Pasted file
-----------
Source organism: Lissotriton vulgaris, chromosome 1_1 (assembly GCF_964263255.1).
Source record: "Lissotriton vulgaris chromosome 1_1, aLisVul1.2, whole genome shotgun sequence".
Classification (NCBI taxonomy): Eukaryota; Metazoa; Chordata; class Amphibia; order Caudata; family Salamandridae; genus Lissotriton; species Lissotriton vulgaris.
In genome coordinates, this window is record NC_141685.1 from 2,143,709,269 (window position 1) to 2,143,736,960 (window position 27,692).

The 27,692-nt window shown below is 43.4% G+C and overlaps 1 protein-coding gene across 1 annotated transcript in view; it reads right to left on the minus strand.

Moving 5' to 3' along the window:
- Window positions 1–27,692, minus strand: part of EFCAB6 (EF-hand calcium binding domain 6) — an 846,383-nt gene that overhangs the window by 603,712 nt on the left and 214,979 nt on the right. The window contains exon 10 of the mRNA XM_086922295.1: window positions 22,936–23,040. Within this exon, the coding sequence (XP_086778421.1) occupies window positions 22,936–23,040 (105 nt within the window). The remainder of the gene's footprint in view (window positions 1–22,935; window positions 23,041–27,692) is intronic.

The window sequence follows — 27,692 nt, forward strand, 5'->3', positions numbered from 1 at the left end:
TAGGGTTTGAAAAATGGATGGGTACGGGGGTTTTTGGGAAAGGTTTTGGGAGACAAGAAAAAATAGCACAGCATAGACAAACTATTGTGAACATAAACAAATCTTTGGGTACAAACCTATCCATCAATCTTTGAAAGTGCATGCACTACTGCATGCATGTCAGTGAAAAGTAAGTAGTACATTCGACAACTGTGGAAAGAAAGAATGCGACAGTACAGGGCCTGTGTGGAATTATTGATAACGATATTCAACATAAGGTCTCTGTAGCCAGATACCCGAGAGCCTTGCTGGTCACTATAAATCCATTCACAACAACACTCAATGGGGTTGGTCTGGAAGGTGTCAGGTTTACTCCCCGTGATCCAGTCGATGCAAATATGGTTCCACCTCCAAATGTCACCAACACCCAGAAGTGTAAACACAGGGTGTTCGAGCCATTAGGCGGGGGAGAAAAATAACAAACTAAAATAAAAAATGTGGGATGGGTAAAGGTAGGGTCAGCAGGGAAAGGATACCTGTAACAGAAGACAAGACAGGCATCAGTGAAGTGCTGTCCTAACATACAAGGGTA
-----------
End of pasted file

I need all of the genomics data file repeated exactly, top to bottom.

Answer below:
Source organism: Lissotriton vulgaris, chromosome 1_1 (assembly GCF_964263255.1).
Source record: "Lissotriton vulgaris chromosome 1_1, aLisVul1.2, whole genome shotgun sequence".
Classification (NCBI taxonomy): Eukaryota; Metazoa; Chordata; class Amphibia; order Caudata; family Salamandridae; genus Lissotriton; species Lissotriton vulgaris.
In genome coordinates, this window is record NC_141685.1 from 2,143,709,269 (window position 1) to 2,143,736,960 (window position 27,692).

The 27,692-nt window shown below is 43.4% G+C and overlaps 1 protein-coding gene across 1 annotated transcript in view; it reads right to left on the minus strand.

Moving 5' to 3' along the window:
- Window positions 1–27,692, minus strand: part of EFCAB6 (EF-hand calcium binding domain 6) — an 846,383-nt gene that overhangs the window by 603,712 nt on the left and 214,979 nt on the right. The window contains exon 10 of the mRNA XM_086922295.1: window positions 22,936–23,040. Within this exon, the coding sequence (XP_086778421.1) occupies window positions 22,936–23,040 (105 nt within the window). The remainder of the gene's footprint in view (window positions 1–22,935; window positions 23,041–27,692) is intronic.

The window sequence follows — 27,692 nt, forward strand, 5'->3', positions numbered from 1 at the left end:
TAGGGTTTGAAAAATGGATGGGTACGGGGGTTTTTGGGAAAGGTTTTGGGAGACAAGAAAAAATAGCACAGCATAGACAAACTATTGTGAACATAAACAAATCTTTGGGTACAAACCTATCCATCAATCTTTGAAAGTGCATGCACTACTGCATGCATGTCAGTGAAAAGTAAGTAGTACATTCGACAACTGTGGAAAGAAAGAATGCGACAGTACAGGGCCTGTGTGGAATTATTGATAACGATATTCAACATAAGGTCTCTGTAGCCAGATACCCGAGAGCCTTGCTGGTCACTATAAATCCATTCACAACAACACTCAATGGGGTTGGTCTGGAAGGTGTCAGGTTTACTCCCCGTGATCCAGTCGATGCAAATATGGTTCCACCTCCAAATGTCACCAACACCCAGAAGTGTAAACACAGGGTGTTCGAGCCATTAGGCGGGGGAGAAAAATAACAAACTAAAATAAAAAATGTGGGATGGGTAAAGGTAGGGTCAGCAGGGAAAGGATACCTGTAACAGAAGACAAGACAGGCATCAGTGAAGTGCTGTCCTAACATACAAGGGTA